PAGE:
[Postscript: I wrote this article last week and with all the numbers in my mind I commented on a BBC site about petrol prices. I was called up and asked to speak on Radio 5’s late night ‘Let’s have a heated debate‘ programme and speak in favour of increasing petrol prices: surprisingly they were having trouble getting people to volunteer. I was extremely nervous and managed to say a couple of sentences trying to appear less mad than other people who had been lined up to support petrol price rises, but I am not sure I managed. Anyway, if it happens to you: my advice is to say ‘No’! I was later called and questioned by a BBC journalist who wrote this.]
Browsing the LA Times I noticed that petrol(gasoline) prices are causing pain in the USA, and I wondered just what happens when petrol prices rise. Do we drive less? Do we trade in inefficient cars and buy smaller models? Or do we just complain and hope someone will lower the price. Thinking about these questions, I wrote a spreadsheet (Link here) to help me think. And I would like to share three calculations with you.
1. What is the equivalent cost in pence per litre of gasoline at $4/gallon?
- 1 US Gallon is equal to 3.785 litres
- 1$ is worth approximately 62.5 pence (at £1 = $1.6)
So putting these together we find that $4/US gallon = 250 pence/3.785 litres which is 66 p/litre – roughly half the cost in the UK!
2. Does it make economic sense to buy a new car? I worked out the cost of travelling 10,000 miles a year which corresponds to travelling just 23 miles to work on 220 working days. Many people travel much further. As an extreme example, let’s compare Car A which gives 30 miles per gallon (mpg) with Car B that gives 60 mpg.
- At £1.20/litre, Car A costs 19 pence per mile and Car B costs 9.5 pence per mile.
So one would save 9.5 pence for every mile driven, or £940 per year. To me that doesn’t seem like quite enough of an incentive to invest, say, £10k in a car.
3. Does it make ecological sense to buy a new car? Considering only carbon dioxide emissions, the calculation no longer depends on the price of fuel, but the type of fuel does make a difference. Diesel fuel has longer hydrocarbon molecules than petrol, with more carbon-carbon bonds and so has a higher energy density. Burning 1 litre of diesel emits 2.6 kg of CO2 while burning 1 litre of petrol (gasoline) emits 2.3 kg of CO2.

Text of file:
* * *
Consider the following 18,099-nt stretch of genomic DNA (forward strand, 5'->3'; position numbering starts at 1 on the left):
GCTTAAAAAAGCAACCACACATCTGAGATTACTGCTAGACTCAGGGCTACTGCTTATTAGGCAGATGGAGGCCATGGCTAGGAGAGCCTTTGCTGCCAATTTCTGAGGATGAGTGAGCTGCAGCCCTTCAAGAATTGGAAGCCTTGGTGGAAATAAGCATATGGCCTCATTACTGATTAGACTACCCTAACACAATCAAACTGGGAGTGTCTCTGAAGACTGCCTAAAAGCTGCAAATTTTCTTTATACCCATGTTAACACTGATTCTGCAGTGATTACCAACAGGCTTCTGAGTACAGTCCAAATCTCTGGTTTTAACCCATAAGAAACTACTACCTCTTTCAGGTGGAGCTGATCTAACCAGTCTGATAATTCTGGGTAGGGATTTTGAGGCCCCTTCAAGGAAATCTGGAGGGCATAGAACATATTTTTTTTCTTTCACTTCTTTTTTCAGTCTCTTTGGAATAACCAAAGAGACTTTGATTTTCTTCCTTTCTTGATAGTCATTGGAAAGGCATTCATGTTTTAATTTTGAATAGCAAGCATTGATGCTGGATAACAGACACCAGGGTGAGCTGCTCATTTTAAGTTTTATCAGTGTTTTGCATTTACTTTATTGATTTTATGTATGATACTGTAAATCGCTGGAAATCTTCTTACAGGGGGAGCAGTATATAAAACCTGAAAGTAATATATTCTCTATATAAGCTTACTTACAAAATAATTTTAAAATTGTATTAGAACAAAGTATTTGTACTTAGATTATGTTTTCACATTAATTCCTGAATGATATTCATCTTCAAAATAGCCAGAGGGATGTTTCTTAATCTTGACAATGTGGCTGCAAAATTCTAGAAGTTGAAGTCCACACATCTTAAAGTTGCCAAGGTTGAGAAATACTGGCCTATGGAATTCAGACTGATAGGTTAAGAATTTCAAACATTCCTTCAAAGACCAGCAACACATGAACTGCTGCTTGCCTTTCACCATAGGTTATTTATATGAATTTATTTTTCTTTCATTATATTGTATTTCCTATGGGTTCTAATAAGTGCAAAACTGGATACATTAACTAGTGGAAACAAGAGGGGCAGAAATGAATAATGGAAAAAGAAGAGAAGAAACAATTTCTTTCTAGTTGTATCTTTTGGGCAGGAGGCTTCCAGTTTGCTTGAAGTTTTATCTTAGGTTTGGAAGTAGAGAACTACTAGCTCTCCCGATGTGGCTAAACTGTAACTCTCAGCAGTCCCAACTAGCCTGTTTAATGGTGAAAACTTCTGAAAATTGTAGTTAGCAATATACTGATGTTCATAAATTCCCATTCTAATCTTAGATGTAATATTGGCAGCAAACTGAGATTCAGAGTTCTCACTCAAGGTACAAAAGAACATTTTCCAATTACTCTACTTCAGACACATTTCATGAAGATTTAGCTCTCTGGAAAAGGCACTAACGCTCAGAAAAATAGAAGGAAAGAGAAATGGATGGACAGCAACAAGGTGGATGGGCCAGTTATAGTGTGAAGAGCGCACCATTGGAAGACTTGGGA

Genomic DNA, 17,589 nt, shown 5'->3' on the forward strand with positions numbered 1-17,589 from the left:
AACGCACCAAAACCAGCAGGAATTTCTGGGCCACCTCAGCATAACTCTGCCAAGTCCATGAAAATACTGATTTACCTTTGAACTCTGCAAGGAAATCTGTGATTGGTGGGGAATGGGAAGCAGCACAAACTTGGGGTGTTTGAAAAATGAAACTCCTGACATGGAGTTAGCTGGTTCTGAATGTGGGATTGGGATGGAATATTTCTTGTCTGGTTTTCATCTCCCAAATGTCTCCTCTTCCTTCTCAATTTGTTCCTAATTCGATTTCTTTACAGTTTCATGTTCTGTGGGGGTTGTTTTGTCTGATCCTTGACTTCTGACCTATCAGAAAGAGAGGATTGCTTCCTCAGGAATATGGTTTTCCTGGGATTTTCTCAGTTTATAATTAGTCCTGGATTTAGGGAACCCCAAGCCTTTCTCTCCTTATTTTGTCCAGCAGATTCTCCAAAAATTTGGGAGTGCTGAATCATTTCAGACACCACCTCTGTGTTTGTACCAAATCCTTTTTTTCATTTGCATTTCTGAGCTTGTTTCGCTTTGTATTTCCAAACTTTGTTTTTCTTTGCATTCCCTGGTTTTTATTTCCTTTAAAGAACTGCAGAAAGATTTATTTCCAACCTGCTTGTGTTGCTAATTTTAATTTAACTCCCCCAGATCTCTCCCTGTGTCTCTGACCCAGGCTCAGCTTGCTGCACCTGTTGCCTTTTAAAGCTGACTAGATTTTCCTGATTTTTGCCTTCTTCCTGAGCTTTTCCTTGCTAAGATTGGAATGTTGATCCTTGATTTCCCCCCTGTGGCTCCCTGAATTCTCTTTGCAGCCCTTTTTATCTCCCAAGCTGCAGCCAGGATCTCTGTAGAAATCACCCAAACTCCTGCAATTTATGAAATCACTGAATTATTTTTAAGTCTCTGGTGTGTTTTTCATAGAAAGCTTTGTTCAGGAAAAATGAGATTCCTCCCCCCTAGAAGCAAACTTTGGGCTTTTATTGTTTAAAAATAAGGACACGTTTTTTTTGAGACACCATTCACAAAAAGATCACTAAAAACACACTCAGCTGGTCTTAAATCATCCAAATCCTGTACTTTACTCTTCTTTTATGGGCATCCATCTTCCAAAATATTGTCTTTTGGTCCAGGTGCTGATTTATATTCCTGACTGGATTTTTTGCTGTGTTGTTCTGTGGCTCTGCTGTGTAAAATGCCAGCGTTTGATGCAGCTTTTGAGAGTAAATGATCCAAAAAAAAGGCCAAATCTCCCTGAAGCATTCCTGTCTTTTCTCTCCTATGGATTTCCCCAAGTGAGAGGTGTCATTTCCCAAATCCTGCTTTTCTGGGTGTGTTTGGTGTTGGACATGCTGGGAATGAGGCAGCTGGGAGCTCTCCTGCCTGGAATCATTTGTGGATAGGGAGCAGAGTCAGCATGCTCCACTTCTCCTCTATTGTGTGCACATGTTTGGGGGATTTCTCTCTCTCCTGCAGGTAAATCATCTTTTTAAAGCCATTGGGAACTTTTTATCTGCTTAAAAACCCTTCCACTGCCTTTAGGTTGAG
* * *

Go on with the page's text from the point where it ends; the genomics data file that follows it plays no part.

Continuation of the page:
- If Car A is a petrol car it would emit 3.5 tonnes of CO2 per year and if Car B is a diesel, then it would emit 2.0 tonnes of CO2 per year
Wow! That is a reduction of 1.5 tonnes of CO2 per year, and that really seems like it would be worthwhile saving!
Putting these three calculations together we see the problem: Even though UK fuel prices are twice the level of prices in the US, they are still not high enough to allow people to make rational economic decisions that also make ecological sense.
Of course I have ignored many factors, including the carbon embodied in the manufacture of a car. The Guardian tells me that the Citroen C1 has 6 tonnes of embodied CO2, The Ford Mondeo has 17 tonnes of embodied CO2, the Landrover Discovery has 35 tonnes of embodied CO2. Looking at the prices of the base models in each of these ranges (£7,000, £18,000, £34,000) it seems that the base model price correlates with amount of embodied carbon:
- Each tonne of embodied carbon adds about £1,000 to cost of the base model of the car.
Surely that can’t be a coincidence!?
The spread sheet is an .xslx file and can be downloaded here